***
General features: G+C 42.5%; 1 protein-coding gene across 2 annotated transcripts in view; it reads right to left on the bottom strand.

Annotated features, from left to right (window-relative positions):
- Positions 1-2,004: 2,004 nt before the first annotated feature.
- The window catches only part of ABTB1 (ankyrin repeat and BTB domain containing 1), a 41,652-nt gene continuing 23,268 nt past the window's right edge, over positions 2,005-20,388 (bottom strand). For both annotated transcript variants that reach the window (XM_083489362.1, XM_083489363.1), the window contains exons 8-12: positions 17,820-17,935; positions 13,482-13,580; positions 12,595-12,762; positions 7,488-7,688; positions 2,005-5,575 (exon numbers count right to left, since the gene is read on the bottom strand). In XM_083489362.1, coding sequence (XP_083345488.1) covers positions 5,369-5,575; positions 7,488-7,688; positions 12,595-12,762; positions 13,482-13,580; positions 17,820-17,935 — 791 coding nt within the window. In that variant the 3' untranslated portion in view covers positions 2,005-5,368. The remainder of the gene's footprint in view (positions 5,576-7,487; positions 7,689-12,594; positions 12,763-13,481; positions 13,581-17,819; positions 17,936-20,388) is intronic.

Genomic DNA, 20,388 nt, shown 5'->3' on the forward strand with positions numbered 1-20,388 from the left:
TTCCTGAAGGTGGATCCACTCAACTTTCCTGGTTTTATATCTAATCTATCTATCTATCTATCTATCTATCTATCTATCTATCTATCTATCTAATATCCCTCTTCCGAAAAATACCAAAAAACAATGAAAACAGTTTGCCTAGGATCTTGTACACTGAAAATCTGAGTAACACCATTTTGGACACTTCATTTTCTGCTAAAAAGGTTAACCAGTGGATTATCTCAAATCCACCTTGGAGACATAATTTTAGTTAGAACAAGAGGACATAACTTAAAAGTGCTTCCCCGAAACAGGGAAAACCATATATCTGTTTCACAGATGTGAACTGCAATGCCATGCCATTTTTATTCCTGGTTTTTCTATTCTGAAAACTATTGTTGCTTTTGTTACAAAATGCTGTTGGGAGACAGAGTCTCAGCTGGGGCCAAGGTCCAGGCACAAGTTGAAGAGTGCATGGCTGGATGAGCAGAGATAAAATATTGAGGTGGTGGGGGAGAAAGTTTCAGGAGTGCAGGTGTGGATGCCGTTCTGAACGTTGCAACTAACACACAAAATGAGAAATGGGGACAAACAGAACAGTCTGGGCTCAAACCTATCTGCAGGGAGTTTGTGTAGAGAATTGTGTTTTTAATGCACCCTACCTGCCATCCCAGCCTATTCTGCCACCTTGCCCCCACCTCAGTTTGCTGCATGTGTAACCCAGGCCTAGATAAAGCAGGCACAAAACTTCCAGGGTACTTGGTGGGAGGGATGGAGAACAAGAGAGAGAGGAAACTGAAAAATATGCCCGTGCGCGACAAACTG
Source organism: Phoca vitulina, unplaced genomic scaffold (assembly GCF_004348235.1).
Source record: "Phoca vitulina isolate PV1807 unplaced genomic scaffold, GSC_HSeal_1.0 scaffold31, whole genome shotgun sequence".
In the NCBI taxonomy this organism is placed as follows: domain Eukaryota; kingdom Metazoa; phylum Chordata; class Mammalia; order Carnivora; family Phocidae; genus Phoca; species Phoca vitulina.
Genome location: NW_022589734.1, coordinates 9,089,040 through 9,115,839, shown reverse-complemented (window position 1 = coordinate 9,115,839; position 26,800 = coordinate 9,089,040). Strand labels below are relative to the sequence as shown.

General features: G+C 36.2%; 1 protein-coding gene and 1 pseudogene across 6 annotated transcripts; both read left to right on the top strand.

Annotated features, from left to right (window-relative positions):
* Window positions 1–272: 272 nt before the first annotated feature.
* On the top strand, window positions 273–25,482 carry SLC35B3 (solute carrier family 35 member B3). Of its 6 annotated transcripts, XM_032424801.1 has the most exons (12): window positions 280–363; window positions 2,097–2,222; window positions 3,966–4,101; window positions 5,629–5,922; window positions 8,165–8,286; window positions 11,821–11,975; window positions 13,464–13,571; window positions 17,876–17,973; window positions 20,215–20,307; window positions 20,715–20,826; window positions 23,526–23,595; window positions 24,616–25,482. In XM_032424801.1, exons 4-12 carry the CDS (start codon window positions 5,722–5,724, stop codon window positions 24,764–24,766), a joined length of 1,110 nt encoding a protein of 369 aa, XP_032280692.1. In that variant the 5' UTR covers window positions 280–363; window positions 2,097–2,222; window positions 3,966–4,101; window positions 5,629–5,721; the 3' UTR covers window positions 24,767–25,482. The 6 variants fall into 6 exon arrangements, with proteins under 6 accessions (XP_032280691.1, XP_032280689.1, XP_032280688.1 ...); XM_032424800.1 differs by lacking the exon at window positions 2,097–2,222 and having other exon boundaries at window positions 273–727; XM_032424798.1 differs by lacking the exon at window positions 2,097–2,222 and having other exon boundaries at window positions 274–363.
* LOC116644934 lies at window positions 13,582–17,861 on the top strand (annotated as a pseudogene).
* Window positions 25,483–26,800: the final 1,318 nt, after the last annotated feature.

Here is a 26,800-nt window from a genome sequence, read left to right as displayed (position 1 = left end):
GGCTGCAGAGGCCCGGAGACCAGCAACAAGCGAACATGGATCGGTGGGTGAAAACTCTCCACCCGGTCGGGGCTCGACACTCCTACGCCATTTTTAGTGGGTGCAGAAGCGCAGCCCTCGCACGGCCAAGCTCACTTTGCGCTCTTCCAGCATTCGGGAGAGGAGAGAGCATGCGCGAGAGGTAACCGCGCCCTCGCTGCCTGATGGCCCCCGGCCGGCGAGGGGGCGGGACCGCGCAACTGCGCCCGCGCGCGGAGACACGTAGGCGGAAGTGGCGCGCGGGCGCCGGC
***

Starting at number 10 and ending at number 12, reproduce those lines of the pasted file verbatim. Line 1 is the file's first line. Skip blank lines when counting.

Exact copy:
Genome location: NW_022589734.1, coordinates 9,089,040 through 9,115,839, shown reverse-complemented (window position 1 = coordinate 9,115,839; position 26,800 = coordinate 9,089,040). Strand labels below are relative to the sequence as shown.

General features: G+C 36.2%; 1 protein-coding gene and 1 pseudogene across 6 annotated transcripts; both read left to right on the top strand.

Annotated features, from left to right (window-relative positions):